Wow, lots of mileage. The views are never ending. Wanna share this one with people I love.
Along with Mummy Mountain. Very enjoyable hike. The high angle traverse under the face was very sketchy. I had left my ice axe and crampons in my truck, thinking I didn't need them. Quite a bit of snow past the Thumb and the conditions well warranted an axe and crampons. Once passed that and into the boulder field it was a pretty dry and straight forward push to the top. On top it was unbelievably windy, to the point where I had to fight to keep up right. All and all, it was an amazing hike and experience.
Still deep snow past The Thumb.
First of several times was a snow trudge during a patch of clear weather, via the South Loop trail. Saw a couple of backcountry skiers, and met a guy who was training for an Arctic cross-country race!
My wife and I have climbed most of the other peaks in the area over the years, but the distance of this hike always kept us away. We finally decided to just go for it. Started at Trail Canyon at 5:40 AM, hit the summit at 12:30, back to the car by 7PM. The descent is absolutely devastating to the knees. However, the feeling of accomplishment is tough to beat. The Around the Bend Friends were great company on this hike and I was inspired by all the extremely fit hikers moving at a much faster pace than we were. I swear we even saw someone summit twice in one day.
Thankful for the "summit hole" that provides shelter from the frigid winds at the top.
Again on 7/12/14, this time solo.
Again on 9/27/14, solo, and including Mummy on the way down.
Again on 7/24/15, with my friend Adam.
Again on 6/19/16, via NW after tagging Lee and coming up Devils Thumb.
Again on 7/7/17, via South Loop and grabbing Griffith on the way down. GPS tracks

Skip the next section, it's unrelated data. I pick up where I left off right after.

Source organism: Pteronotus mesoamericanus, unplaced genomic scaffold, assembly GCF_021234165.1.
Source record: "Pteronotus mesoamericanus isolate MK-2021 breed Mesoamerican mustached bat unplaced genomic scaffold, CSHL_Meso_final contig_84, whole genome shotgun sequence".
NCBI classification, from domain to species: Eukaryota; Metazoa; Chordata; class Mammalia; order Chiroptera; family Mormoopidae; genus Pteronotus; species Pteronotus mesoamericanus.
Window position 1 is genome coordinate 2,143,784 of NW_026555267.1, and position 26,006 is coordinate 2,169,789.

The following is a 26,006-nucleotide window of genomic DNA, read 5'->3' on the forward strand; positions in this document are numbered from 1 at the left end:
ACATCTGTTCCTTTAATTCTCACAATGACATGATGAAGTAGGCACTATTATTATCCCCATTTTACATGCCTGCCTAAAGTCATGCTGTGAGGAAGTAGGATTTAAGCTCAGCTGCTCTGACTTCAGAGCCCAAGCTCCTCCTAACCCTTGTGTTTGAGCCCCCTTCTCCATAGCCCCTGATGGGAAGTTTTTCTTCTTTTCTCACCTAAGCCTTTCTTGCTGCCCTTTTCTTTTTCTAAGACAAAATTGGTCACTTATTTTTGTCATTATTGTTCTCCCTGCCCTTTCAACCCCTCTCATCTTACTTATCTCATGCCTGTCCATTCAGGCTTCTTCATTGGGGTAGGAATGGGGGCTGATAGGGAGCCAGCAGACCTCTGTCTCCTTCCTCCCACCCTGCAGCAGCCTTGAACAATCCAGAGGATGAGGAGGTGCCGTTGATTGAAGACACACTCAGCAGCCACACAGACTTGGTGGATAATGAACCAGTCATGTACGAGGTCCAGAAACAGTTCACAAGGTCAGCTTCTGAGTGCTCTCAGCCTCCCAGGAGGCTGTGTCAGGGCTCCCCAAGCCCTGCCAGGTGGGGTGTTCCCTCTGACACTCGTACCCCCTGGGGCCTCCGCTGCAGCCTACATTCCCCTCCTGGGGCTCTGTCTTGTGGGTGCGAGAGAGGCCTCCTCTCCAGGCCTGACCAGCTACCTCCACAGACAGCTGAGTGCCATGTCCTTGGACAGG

Took North Loop up out of Trail Canyon, mostly clear of snow until the traverse by Devil's Thumb. Slogged to the top, descended via South Loop, which still had a lot of snow on north-facing slopes. Long 18-mile day.
Went up Trail Canyon and descended on South Loop. There is some snow in a few of the chutes off the trail but no snow or mud on the trail itself. Overall the trail is in great condition for the summer and so much easier than my summit in April. Was about 110 degrees in Vegas and about 55 on Charleston Peak.
Before my recent peakbagging years, I had visited an overlook viewpoint on Charleston Peak with a couple of friends. Later on, as I became more interested in summits and prominence, I found myself always wanting to go back and actually reach the summit. I slept for 2.5 hours in my rental SUV, and then started hiking in darkness as the grueling, grinding hike went up & down the Trail Canyon & North Loop trails. Great views from the summit but I did not stay long. This was the first of five peaks (including four Ultras) I would summit in 3-1/2 days.
Hiked out of Trail canyon to North Loop and descended via South Loop. No snow on the trail to speak of.
We took the round trip approach: we ascended via the Trail Canyon/North Loop route and descended via the South Loop. We flew in from Ohio the night before our hike and were on the trail by 5:20 a.m., knowing that our low-lander lungs would not have time to acclimate and our ascent would be slow. We originally intended to hike the opposite direction, starting at the South Loop trail and existing via the North, but when we arrived at Cathedral Rock before dawn, we were confused by the closed off parking areas and we weren't sure where the trailhead was, so we flipped it around and drove up to the Trail Canyon trailhead instead. From the trailhead to 10,00 feet, the hike was very straightforward. We first spotted snow on either side of the trail just above 10,000 feet, but the trail itself was clear. We were passed by several hikers on their way up, hiking much more quickly than us, but most of them turned back when they reached the heavier snow/slush that lay on the trail above 11,000 feet. There were admittedly a few slippery sections, but never anything that felt truly perilous. We were mainly frustrated by the one-step-forward, half-a-step-backward slipperiness of the snow-covered sections. The last set of switchbacks up the face of the mountain had us resting repeatedly, but we finally reached the summit in exactly 9 hours -- incredibly slow for two otherwise very fit marathoners, humbled by altitude as we often are on these trips. The initial descent via the South Loop had us basically postholing for a good mile or so. The snow persisted well below 10,000 feet on this side of the mountain, but it was mostly off-trail after the first mile. Our entire round trip took 14.5 hours and was comparable in effort to our climb up the Mountaineer's Route and down the Portal Trail of Mount Whitney last summer, mainly due to lack of acclimation. Overall a very beautiful hike that we would probably defer until a little later in the summer if we did it again.